Hermosa’s main street to get a new look
The main drag in Hermosa Beach -- Pier Avenue -- is slated to undergo a major revamping under a controversial plan narrowly approved last week by the City Council.
The $2-million improvement project, approved in a 3-2 vote and scheduled to begin as early as July, calls for wider sidewalks and reconfigured parking.
But the plan faced criticism from some elected officials, who argued that it fell short by failing to include bike lanes which had been sought by some residents.
In addition, Mayor Michael Keegan said he has safety concerns about the plan to keep diagonal parking along the road, which sees as many as 19,000 vehicles a day. Keegan and Councilman J.R. Reviczky voted against the plan; Councilmen Kit Bobko, Pete Tucker and Michael DiVirgilio supported it.
One of the main changes on the avenue will be the widening of the sidewalks to 14 feet from 10, which supporters said they hoped would encourage foot traffic.
“If you read the scholarly sources on urban development, in order to get people out of cars and wanting to walk, you need to have wide sidewalks,” Bobko said.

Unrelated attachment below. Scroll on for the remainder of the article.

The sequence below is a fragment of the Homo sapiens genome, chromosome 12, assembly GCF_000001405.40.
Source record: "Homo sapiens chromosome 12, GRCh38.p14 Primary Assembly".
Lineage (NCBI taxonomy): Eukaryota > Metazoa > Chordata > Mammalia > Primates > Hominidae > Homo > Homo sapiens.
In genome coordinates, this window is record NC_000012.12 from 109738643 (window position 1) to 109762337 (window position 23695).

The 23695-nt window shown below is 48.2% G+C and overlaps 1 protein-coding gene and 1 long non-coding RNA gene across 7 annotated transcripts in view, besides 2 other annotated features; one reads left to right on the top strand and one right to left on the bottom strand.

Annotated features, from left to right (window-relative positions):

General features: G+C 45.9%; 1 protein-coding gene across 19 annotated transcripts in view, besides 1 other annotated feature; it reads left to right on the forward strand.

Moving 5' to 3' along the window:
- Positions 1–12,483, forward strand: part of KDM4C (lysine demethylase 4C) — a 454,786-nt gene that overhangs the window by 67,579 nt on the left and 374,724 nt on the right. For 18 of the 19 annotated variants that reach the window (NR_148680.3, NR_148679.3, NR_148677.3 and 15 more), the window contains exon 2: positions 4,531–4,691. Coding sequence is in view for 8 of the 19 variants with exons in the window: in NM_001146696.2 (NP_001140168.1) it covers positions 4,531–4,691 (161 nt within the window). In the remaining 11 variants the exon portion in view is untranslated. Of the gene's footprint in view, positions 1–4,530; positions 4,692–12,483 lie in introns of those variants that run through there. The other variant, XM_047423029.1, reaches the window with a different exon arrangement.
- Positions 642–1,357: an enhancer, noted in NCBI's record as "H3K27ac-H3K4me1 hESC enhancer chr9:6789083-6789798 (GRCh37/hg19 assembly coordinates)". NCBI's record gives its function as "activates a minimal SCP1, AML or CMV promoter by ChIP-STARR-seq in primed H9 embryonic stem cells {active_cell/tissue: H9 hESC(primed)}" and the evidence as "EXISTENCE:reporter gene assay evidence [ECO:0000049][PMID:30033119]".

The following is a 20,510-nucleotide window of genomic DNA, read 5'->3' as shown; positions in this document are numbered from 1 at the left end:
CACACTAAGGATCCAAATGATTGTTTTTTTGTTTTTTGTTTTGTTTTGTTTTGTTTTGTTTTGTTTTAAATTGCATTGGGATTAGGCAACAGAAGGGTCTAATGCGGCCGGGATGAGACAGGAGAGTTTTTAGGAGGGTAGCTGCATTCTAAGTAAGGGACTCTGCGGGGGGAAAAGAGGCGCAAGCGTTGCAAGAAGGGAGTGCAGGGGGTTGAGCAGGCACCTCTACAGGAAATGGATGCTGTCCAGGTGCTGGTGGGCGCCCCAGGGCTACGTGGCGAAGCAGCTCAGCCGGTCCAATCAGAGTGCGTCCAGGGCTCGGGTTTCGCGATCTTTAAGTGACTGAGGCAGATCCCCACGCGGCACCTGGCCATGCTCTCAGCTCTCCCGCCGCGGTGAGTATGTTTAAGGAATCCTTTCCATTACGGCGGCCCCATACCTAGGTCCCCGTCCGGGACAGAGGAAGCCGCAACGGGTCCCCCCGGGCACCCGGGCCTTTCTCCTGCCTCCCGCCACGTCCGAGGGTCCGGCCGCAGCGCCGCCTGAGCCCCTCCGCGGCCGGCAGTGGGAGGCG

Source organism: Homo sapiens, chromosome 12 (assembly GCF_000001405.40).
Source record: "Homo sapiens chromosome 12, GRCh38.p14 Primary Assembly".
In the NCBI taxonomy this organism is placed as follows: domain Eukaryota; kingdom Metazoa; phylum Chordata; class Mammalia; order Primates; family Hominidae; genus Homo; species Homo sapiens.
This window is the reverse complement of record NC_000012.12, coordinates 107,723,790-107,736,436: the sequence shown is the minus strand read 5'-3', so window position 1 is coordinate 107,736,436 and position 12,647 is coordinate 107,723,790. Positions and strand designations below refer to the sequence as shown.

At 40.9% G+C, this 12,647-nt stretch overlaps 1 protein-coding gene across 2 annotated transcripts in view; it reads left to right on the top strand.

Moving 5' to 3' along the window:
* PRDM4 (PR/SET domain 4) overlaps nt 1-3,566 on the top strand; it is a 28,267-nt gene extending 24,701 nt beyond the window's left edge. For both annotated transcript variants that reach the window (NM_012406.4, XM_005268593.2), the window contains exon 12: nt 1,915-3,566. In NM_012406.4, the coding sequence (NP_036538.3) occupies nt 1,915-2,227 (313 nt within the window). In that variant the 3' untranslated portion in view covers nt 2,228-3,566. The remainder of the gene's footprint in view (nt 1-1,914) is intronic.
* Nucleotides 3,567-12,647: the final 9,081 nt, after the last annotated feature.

Critics such as Keegan argued that the space should be used to create bike lanes. But Bobko said Pier Avenue is too dangerous for bike riders.
“People tend to think of Pier Avenue as a continuation of the Pacific Coast Highway, and you are either insane or crazy if you are riding on it,” Bobko said. “I am concerned of the liability and safety issues of a bike lane on that road.”
The plans also call for changes to parking along the road. On the south side of the east-west artery from Valley Drive to Manhattan Avenue, the city will convert Pier Avenue’s existing diagonal slots into parallel spaces. But many of the area’s parking spots will remain diagonal.
Keegan said he had hoped to see more parallel parking in place of current diagonal arrangements, which he said hinder visibility “because you can’t see on your right side when you back out.”
He said he was disappointed that city planners presented only one option for the project.
“I just think that if we are going to redo the area, which hasn’t been updated in, like, 60 years, we should look at all our options and not just approve one plan with limited choices,” Keegan said.
The first step of the plan will start in July when the city will construct a “scramble” crosswalk at Pier and Hermosa avenues, which will allow pedestrians to cross diagonally, similar to intersections in Old Pasadena.
The city hopes to complete the project within 12 months, Bobko said. He said the plans get the most out of limited funding available through Proposition C, a county-wide sales tax dedicated to transportation improvements.
“It’s like a wedding,” Bobko said of the plans. “You start out wanting steak and lobster, but then you end up with pork chops, so we are hoping we can achieve the project within our funds.”